June 10, 2004
Butler County Engineer and Storm Water Engineer Greg Wilkens presented the Storm Water District’s first Annual Report to the Butler County Commissioners today. The Report reviews first year activities that were implemented to meet the NPDES (National Pollutant Discharge Elimination System) Phase 2 permit, as mandated by the U.S. Environmental Protection Agency.
This update to the Commissioners emphasizes Butler County’s compliance with the federal mandate and the efficiency with which the program has been carried out. “Efficiency and cost have been major considerations,” Wilkens noted. “We now have a solid program in place that meets all federal requirements and is financially solvent. I’m proud of the way we’ve built the Butler County Storm Water District from the ground up in a little over a year.”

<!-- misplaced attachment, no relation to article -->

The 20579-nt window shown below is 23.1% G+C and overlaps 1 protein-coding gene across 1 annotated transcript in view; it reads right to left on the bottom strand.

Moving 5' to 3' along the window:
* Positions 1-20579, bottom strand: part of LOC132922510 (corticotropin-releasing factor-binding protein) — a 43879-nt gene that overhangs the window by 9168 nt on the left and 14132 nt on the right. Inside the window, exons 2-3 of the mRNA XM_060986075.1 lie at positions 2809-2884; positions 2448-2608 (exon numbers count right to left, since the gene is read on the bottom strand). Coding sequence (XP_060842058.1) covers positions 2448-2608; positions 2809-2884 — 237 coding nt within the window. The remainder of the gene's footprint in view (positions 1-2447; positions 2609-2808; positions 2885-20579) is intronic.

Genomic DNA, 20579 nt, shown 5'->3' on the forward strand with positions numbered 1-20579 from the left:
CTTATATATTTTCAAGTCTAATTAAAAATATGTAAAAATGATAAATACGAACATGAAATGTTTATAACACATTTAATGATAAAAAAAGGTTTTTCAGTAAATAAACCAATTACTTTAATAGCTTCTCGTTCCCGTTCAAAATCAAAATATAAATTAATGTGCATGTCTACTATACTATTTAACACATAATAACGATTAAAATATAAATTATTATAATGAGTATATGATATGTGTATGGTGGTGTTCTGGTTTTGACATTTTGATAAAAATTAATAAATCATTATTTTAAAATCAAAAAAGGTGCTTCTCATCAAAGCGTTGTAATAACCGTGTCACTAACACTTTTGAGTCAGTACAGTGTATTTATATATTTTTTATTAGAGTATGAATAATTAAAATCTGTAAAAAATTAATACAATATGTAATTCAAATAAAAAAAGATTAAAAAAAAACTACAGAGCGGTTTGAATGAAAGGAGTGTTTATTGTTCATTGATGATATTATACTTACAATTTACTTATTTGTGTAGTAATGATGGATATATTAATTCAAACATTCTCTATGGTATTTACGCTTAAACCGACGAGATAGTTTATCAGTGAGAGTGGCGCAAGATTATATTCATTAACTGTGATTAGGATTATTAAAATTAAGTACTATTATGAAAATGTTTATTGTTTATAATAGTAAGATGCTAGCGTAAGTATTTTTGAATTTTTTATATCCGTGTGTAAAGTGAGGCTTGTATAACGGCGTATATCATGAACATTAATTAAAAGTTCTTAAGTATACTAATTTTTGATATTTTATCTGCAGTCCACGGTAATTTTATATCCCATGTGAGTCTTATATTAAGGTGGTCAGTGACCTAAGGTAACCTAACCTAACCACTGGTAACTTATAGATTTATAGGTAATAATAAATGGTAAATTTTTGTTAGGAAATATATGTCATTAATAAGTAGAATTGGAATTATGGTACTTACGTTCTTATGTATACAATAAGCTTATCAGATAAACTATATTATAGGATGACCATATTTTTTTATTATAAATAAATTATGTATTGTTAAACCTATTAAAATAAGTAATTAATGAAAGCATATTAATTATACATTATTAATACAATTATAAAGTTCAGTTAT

Public acceptance of the program has also been favorable. Wilkens noted that there are almost 56,000 parcels involved in the Storm Water District and yet his officials have logged fewer than 200 inquiries concerning drainage issues and billing.
Storm Water District – A Brief Overview
In accordance with the Federal Clean Water Act, the U.S. Environmental Protection Agency (EPA) imposed strict new regulations on water quality in creeks, streams, lakes, and rivers. Adopted in 1999, this unfunded mandate requires certain communities to submit a plan which outlines how they propose to protect bodies of water from pollution.
The County Commissioners appointed the Butler County Engineer’s Office as the lead agency to develop the County’s Storm Water District, which is charged with evaluating the quality of storm water pollution runoff from construction sites, commercial and residential properties, as well as agricultural and park lands. The District is required to closely monitor storm water runoff for compliance. What the plan does not involve is resolving flooding issues or infrastructure maintenance, i.e., storm sewers and drainage facilities. All affected entities were required to obtain permit coverage by March 10, 2003.